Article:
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In Memoriam: Lenny Stallworth

Dear members of the Berklee community,

Berklee lost one of its most venerable faculty members when David Linwood “Lenny” Stallworth passed away on December 20, 2017 at age 58. Lenny was an associate professor in the Ensemble Department who taught private bass lessons and a variety of ensembles during his fourteen-year career at Berklee.

Lenny StallworthLenny was a teacher’s teacher. He had a special ability to motivate and inspire students while guiding them through their learning process and musical journey. “We all have a destiny, and I try to make students realize that each of them is a unique individual and you don’t have to run anyone else’s race. I connect the fact that if we can find the one unique part, that’s what’s going to make you separate from the masses. The upside is that we all have something to contribute, no matter what. Each student has something that the world can only get from that particular student.”

Born in Moss Point, Mississippi, Lenny came from a musical family—his uncle was one of the original members of the famed vocal group, Five Blind Boys of Alabama. When he was twelve, he wanted to play drums, but so did his older brother. Lenny resolved the dilemma, diplomatically noting that the family band needed bass to complete the rhythm section. His parents bought him an electric bass and, thus, launched Lenny toward a very successful career, first as a player and, subsequently, as a teacher at Berklee.

He studied diligently over the next several years, modeling himself after famed bassists, James Jamerson, Bootsy Collins, Verdine White, and Jaco Pastorius, and began to play with local bands in and around Moss Point and along the Gulf Coast. In 1978, he graduated from Moss Point High School and enrolled in Jackson County College, but left one year later to join the legendary Poonanny band in Birmingham, Alabama. For the next eight years, the band played throughout the South, backing such greats as B.B. King, Johnny Taylor, and many others. It was during this time that Lenny developed his “slappin’ ” style and great understanding of funk, R&B, and blues.

Desiring to increase his musical reading and writing skills and gain an understanding of other styles, such as jazz, Lenny and his young family moved to Boston in 1986, so that he could study at Berklee. He remained at Berklee for two years, majoring in performance with a concentration in arranging. Faculty member Donald Brown became Lenny’s mentor and a monumental influence in his development as a musician. He played with Brown in several concerts outside Berklee, which subsequently connected him to play concerts with legendary trumpeters Donald Byrd and Dizzy Gillespie.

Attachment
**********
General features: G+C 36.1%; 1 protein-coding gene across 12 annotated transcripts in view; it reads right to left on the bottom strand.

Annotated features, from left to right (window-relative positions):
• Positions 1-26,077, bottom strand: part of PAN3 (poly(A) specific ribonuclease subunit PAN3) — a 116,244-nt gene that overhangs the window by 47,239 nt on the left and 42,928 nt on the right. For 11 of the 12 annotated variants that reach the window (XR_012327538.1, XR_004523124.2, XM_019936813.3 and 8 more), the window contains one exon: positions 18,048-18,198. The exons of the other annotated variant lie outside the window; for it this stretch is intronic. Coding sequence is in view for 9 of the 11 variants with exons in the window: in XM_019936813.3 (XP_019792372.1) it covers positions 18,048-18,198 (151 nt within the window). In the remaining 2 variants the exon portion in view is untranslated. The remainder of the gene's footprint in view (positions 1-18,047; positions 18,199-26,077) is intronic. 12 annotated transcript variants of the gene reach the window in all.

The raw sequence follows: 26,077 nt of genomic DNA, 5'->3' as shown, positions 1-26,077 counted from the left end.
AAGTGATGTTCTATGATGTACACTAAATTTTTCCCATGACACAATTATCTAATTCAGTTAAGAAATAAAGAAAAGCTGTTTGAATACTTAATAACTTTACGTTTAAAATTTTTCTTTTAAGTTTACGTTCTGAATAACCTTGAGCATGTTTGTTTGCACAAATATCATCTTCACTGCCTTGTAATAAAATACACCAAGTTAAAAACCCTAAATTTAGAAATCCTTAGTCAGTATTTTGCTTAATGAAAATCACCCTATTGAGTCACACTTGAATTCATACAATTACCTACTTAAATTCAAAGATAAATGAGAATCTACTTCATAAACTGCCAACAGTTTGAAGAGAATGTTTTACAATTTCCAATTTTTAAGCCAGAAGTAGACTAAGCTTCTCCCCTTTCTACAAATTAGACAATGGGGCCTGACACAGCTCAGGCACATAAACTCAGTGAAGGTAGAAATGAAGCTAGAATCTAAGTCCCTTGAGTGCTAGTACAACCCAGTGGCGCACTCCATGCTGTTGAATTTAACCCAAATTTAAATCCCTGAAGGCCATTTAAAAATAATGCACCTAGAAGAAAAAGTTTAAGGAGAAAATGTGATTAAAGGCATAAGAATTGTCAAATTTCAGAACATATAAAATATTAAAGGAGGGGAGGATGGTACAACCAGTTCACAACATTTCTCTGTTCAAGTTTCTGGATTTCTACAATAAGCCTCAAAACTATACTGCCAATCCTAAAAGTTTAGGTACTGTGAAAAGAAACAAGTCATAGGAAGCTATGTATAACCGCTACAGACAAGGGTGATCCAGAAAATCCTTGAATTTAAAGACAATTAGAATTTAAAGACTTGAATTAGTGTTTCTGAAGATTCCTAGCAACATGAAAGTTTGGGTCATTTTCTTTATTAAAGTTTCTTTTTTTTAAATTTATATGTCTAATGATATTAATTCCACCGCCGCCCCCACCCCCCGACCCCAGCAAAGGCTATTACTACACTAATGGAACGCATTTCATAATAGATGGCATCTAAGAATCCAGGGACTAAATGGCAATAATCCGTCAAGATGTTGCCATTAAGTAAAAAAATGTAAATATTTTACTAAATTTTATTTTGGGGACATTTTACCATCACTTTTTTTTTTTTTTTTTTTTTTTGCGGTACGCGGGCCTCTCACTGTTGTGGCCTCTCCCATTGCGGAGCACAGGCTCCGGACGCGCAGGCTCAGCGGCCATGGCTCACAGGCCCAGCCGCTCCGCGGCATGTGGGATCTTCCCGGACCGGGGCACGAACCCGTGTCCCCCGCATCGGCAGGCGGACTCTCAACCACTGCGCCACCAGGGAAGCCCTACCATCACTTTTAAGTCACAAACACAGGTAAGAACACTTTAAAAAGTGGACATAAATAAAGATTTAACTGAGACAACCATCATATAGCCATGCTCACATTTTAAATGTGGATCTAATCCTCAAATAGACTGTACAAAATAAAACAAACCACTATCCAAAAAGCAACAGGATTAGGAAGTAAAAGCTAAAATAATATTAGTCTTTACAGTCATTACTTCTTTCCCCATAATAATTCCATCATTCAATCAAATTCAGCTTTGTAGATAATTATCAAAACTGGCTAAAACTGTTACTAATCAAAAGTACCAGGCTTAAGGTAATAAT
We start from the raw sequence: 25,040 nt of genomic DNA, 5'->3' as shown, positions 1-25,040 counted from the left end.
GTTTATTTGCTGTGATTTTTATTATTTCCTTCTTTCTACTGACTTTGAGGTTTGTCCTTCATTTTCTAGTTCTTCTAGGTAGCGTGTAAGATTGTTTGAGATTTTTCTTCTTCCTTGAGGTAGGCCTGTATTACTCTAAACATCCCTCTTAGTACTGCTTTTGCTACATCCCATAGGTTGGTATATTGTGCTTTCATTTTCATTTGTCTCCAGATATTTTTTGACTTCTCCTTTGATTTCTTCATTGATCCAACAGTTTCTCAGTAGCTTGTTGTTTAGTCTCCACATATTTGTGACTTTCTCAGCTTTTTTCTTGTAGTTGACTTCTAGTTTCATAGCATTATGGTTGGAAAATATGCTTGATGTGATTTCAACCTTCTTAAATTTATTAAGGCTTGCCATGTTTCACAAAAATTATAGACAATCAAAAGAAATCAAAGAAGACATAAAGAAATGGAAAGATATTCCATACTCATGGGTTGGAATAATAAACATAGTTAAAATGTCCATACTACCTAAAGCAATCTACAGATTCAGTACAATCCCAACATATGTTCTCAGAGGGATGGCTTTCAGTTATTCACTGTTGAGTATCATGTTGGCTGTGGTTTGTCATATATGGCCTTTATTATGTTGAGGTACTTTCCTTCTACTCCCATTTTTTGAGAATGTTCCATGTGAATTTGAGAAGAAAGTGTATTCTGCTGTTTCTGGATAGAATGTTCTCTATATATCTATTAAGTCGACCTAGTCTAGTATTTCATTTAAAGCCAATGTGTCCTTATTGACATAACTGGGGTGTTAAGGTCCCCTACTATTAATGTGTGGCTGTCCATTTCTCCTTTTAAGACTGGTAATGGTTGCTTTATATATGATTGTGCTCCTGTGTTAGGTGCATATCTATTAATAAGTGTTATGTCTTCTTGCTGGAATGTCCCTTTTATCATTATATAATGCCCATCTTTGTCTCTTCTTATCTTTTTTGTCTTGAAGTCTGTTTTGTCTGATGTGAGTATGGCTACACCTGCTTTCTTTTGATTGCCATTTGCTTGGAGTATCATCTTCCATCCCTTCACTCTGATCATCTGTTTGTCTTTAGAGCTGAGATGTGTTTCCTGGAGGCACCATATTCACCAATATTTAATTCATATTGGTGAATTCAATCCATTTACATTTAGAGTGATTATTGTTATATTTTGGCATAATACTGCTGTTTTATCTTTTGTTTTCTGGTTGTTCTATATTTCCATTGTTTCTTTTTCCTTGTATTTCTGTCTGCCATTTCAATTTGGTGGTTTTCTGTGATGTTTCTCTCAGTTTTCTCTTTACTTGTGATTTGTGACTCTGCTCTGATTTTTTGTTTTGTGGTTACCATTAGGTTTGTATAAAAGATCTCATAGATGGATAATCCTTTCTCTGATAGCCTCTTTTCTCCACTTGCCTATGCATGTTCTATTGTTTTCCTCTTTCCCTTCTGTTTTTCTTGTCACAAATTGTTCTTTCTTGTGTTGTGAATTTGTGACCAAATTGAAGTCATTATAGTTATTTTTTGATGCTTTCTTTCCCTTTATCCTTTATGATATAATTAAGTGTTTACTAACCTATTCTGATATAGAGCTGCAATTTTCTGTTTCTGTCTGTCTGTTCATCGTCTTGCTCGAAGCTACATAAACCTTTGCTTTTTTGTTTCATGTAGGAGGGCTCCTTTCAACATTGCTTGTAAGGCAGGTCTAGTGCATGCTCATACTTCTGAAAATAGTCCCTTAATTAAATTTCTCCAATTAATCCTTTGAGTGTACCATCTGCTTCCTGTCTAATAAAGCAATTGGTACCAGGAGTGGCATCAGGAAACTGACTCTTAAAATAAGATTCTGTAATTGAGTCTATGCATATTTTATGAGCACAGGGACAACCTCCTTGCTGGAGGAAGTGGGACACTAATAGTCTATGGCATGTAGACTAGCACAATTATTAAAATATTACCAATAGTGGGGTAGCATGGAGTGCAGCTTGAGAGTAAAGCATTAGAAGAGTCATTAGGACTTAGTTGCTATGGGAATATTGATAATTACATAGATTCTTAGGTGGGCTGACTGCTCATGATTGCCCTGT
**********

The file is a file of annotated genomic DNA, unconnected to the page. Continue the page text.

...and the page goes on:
Lenny remained in Boston for the following few years after leaving Berklee in 1988 and led a funk resurgence in the area. Paul Poindexter, the owner of Wally’s Night Club, convinced Lenny to introduce funk to the club’s patrons, which caught on and resulted in Lenny being in high demand by the top bands in New England. He was known for his extensive repertoire, smooth groove, and the ability to make the electric bass sound like an acoustic bass.

Over the next fifteen years, Lenny toured throughout Europe and the U.S. with Kenny Garrett, Roy Hargrove, and Maceo Parker. He also performed with artists Najee, Patti Austin, Ann Nesby, Donell Jones, and many others and recorded with Rohn Lawrence, Teddy Riley, Ray Benzino, Brian McKnight, and Roy Hargrove. Lenny appeared in the Broadway musicals Five Guys Named Moe and Another Saturday Night, and led his own groups, Flipside and Funk Mob.

Lenny returned to Berklee in 2003 as a faculty member in the Ensemble Department. Sean Skeete, interim chair of the Ensemble Department, remembers Lenny as “my dear friend, brother, and colleague. He was an amazing talent who inspired many. He was committed to ongoing growth musically, intellectually, and spiritually. I know he was a devoted husband to his wife [Sheron (Johnson) Stallworth] and a devoted father. We spoke of his love for his family often. We often debated about the right drum beat on Marvin Gaye’s ‘What’s Going On.’ We discussed wisdom we extracted from T.D. Jakes’s sermons. Lenny lived well.”

I invite you to share your stories and memories about Lenny in the comments below.


Jay Kennedy
Vice President for Academic Affairs/Vice Provost


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  1. Grateful

    Lenny had a gift for bringing to light the individual talents of all his students (which a lot of times was more than just playing one instrument). He did the same for me; I was one of the designated pianists of the ensemble but he heard me sing and encouraged me to continue to develop that gift and all of my gifts as well. He said in auditions, the directors may choose the person who can do both! I appreciate his encouragement of developing my gifts and talents.

  2. Louis

    I studied with Lenny a semester in 2004, he was warm and encouraging, a teacher, not just a player. I had a Bach piece I had to recite and hed laugh and tell me I looked like Keith Jarret bc i had to hum when i played.

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